There are "pay" attractions, a few of which are good for those who don't speak Japanese. These include the merry-go-round on the upper floor, a laser shooting game, a haunted inn attraction, and a laser shooting ride. The "ghost hunting" wand game is in Japanese, and it looks like fun (if you can understand the language), but I wasn't able to give it a chance. The same goes for the interactive idols - it might be fun if you have someone to help translate for you.

I recommend Namja Town for foreign tourists while exploring Sunshine City as a place to try some gyoza and let your kids have a bit of fun. Buy the 300 yen admission pass and consider your next couple hours to be filled (if you're young at heart or have children). Note that the gyoza and desserts cost a good bit extra (400-500 yen per plate of gyoza and 400-600 yen per ice cream/dessert item - more than you'd pay at most restaurants). But, a group can split up and buy all nine different types of gyoza (to the tune of about 4000 yen) and receive a certificate.

Don't forget to put your hand in the holes in the haunted house, and be sure to find the toilet sound booth attraction!

English information on Namja Town can be found here (PDF link). It's easy to find Sunshine City from the east exit of Ikebukuro Station, but you should check a map to see the exact directions. Namja Town is in the "World Import Mart" building. Enter via 1F, and you might want to see this site for directions (though some parts of Namja Town have changed, including the prices).

Ooshii-so: Seafood Flavored Chip Things

Just as the title says, tonight we're looking at a bag of chips. They appear to be made the same way Funyuns are made (mmmm funyuns). However, as you see by the pictures, they're spiraled arcs instead of onion-ring shaped.

They really have the same underlying texture as Funyuns. There is a mild flavor but it's more of a non-hot spice than outright shrimp/prawn/etc. I'm pleasantly surprised and I'll probably pick these up occasionally when I feel like having a snack. There are other flavors so I'll try those in due time.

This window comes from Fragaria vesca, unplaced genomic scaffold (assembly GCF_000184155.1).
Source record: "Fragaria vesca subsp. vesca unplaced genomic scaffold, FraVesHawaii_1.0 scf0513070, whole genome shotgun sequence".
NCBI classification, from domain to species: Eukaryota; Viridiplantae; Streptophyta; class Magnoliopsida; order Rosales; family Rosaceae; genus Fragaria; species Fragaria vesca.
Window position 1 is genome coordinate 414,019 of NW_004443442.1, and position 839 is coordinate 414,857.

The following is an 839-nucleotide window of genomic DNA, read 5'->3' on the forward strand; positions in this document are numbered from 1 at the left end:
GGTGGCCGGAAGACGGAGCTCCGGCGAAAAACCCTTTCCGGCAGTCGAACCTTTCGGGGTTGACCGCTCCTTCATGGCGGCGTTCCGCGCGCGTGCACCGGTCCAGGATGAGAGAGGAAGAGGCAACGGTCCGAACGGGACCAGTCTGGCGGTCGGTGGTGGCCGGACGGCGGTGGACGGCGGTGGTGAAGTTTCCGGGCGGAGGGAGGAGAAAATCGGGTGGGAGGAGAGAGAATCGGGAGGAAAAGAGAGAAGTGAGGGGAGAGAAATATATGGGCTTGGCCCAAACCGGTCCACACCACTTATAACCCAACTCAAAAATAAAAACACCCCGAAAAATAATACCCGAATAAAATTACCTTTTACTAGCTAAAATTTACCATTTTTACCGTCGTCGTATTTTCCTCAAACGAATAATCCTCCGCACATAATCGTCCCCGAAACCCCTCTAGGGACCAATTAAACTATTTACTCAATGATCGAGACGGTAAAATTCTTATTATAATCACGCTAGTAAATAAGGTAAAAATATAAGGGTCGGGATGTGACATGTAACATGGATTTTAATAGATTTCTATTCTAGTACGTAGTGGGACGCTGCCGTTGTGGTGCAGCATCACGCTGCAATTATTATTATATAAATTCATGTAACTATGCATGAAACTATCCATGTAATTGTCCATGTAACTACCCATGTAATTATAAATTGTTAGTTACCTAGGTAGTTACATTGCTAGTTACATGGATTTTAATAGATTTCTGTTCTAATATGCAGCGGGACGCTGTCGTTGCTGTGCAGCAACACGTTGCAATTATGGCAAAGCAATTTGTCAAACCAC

As you can see, they're made by Calbee, which is the major chip company in Japan. So you can expect to see that name again soon!

Verdict: oshii! A mild pleasant flavor I can enjoy but not get tired of halfway through a bag. The strong-flavored Doritos, for example, have so much cheese/ranch/etc flavor (and strong aftertaste) that I wouldn't want to eat many chips.

What a day.

I was observed today - The first time since I started really teaching. It wasn't a formal observation but it still ended up being fairly nerve racking.

First, in my kids class, most things want pretty well. I have a few areas to work on, but the lesson went fairly smoothly and the kids were pretty conducive to learning the lesson (as with all my grade school classes, the students are pretty good).

I taught a low-level grammar class next, and I know I messed some stuff up big-time. Mostly due to nervousness, I think, I put in the wrong cd (a first time for me) and I did part of the lesson wrong. And I know I messed some stuff up like not using student names and probably giving proper praise.

The last observed class was a low level discussion type of class, and again I did a few minor things wrong and I know I didn't use names at all during the lesson (I botched that up at the beginning and just basically said "screw it" from then on). But then I nearly ended the lesson very early - I recovered well enough and finished with a decent ending lesson.

I know I teach better than I did today, and I know from the feedback I've received that they know anything I did seriously wrong today was probably a fluke. I know there are areas to improve and I look forward to some of the feedback I'll get tomorrow but I don't know why I can't perform well when I am being observed. I'll tell you more tomorrow after the meeting (it's a long one, scheduled for just about 2 hours). I had a drink and talked a good bit with one of the other teachers to relax so I should get a good night's rest and I know there isn't too much to really stress about anyway.

Meanwhile, while writing this post I missed my train station. I hope there is another train going back!

Update: I had to take a taxi back to get to my station. Ugh. However the meeting this morning went pretty well. There are some small areas to work on and some aspects to change but it wasn't too brutal. I'm pretty tired today, though!